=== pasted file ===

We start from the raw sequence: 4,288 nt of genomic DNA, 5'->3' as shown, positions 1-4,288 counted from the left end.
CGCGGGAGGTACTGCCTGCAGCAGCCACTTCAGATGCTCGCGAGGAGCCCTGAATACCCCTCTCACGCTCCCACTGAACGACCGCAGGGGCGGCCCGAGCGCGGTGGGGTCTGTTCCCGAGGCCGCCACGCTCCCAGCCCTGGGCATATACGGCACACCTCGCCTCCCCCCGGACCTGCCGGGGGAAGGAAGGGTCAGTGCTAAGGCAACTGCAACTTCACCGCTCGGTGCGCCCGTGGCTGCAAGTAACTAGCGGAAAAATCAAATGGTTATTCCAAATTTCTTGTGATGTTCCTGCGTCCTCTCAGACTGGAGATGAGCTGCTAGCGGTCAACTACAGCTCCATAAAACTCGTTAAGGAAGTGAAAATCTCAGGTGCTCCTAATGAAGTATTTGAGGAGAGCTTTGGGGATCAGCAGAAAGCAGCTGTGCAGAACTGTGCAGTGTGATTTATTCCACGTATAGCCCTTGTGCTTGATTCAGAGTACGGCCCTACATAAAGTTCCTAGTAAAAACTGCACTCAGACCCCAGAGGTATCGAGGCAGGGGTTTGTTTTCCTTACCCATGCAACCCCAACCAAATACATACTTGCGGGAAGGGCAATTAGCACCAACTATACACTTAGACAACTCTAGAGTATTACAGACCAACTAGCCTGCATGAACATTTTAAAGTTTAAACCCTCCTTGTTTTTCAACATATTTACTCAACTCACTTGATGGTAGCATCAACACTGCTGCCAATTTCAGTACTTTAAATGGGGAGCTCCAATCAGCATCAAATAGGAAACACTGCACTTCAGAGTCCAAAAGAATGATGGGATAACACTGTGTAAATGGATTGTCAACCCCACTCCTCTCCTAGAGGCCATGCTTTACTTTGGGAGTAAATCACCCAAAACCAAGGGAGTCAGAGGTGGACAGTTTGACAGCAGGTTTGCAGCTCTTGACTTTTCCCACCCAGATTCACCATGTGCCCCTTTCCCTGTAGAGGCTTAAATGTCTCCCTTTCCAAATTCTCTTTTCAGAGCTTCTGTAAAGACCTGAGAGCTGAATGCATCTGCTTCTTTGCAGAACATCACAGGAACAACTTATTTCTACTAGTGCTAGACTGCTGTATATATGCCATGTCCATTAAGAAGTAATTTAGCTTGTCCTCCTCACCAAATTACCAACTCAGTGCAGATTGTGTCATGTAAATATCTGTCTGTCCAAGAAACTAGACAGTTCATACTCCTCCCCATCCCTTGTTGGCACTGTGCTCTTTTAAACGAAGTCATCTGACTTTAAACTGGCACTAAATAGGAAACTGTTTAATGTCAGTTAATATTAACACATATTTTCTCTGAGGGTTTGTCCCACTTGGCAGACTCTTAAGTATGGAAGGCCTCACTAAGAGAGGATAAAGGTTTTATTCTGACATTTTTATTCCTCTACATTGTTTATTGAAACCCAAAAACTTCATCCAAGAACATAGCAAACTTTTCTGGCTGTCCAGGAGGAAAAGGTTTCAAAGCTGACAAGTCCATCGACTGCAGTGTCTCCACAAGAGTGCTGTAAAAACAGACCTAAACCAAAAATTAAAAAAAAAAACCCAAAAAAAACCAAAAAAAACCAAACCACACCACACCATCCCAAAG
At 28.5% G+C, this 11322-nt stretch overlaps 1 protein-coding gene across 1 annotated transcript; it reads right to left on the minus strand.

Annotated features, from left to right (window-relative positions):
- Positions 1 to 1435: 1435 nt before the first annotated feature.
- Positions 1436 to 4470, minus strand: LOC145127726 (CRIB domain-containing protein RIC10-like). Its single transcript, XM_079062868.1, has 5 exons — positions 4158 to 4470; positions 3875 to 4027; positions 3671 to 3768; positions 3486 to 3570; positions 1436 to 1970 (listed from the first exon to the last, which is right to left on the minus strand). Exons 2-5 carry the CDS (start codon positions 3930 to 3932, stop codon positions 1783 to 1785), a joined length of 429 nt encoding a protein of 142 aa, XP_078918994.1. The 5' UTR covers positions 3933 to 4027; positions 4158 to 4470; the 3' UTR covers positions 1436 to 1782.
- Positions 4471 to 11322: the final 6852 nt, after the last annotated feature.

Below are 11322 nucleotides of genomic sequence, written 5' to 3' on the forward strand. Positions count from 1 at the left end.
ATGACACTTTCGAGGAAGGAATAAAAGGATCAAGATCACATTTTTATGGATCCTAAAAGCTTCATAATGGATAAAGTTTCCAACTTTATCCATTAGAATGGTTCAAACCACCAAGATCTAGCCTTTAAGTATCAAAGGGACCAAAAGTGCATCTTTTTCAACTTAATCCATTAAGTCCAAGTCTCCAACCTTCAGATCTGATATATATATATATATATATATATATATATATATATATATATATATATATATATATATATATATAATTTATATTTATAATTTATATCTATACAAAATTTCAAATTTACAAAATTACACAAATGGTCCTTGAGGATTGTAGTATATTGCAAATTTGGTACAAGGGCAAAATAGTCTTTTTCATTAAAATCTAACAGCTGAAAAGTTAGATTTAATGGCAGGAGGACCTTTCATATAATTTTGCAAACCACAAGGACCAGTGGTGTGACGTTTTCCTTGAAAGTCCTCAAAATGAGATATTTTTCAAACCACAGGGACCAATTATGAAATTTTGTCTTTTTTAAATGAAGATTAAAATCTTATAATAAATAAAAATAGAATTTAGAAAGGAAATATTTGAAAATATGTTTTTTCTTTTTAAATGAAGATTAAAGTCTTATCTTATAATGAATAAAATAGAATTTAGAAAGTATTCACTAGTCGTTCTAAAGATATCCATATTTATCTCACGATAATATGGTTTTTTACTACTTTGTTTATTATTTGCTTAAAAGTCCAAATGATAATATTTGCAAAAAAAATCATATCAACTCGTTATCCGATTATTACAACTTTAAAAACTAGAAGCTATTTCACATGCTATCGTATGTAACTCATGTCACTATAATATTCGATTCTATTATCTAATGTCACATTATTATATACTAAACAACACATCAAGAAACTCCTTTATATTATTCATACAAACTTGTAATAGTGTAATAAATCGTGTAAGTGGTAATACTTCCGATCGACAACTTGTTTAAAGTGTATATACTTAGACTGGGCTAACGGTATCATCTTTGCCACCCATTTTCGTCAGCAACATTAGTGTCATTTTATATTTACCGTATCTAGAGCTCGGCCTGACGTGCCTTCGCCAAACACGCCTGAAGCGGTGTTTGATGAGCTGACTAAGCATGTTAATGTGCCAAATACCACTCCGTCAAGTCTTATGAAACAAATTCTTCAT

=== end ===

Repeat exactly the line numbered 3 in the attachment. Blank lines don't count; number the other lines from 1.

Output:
At 28.5% G+C, this 11322-nt stretch overlaps 1 protein-coding gene across 1 annotated transcript; it reads right to left on the minus strand.